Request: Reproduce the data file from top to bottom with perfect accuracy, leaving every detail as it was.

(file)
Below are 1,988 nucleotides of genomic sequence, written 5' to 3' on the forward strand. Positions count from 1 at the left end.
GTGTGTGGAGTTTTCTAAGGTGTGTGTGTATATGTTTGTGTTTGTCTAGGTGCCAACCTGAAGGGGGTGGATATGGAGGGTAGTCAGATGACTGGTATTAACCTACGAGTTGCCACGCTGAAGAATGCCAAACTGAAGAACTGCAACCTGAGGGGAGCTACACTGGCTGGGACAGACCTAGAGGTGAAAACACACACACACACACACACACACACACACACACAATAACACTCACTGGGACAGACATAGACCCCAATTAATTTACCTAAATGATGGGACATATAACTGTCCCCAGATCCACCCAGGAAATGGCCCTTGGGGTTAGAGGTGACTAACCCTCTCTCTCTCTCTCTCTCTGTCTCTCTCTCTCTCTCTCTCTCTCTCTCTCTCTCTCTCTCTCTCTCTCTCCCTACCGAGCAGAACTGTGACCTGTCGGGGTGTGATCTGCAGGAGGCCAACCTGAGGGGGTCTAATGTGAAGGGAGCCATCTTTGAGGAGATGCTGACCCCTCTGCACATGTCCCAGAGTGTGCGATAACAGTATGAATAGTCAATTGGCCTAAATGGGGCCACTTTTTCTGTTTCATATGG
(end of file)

Below are 1,988 nucleotides of genomic sequence, written 5' to 3' on the forward strand. Positions count from 1 at the left end.
GTGTGTGGAGTTTTCTAAGGTGTGTGTGTATATGTTTGTGTTTGTCTAGGTGCCAACCTGAAGGGGGTGGATATGGAGGGTAGTCAGATGACTGGTATTAACCTACGAGTTGCCACGCTGAAGAATGCCAAACTGAAGAACTGCAACCTGAGGGGAGCTACACTGGCTGGGACAGACCTAGAGGTGAAAACACACACACACACACACACACACACACACACACAATAACACTCACTGGGACAGACATAGACCCCAATTAATTTACCTAAATGATGGGACATATAACTGTCCCCAGATCCACCCAGGAAATGGCCCTTGGGGTTAGAGGTGACTAACCCTCTCTCTCTCTCTCTCTCTGTCTCTCTCTCTCTCTCTCTCTCTCTCTCTCTCTCTCTCTCTCTCTCTCTCCCTACCGAGCAGAACTGTGACCTGTCGGGGTGTGATCTGCAGGAGGCCAACCTGAGGGGGTCTAATGTGAAGGGAGCCATCTTTGAGGAGATGCTGACCCCTCTGCACATGTCCCAGAGTGTGCGATAACAGTATGAATAGTCAATTGGCCTAAATGGGGCCACTTTTTCTGTTTCATATGG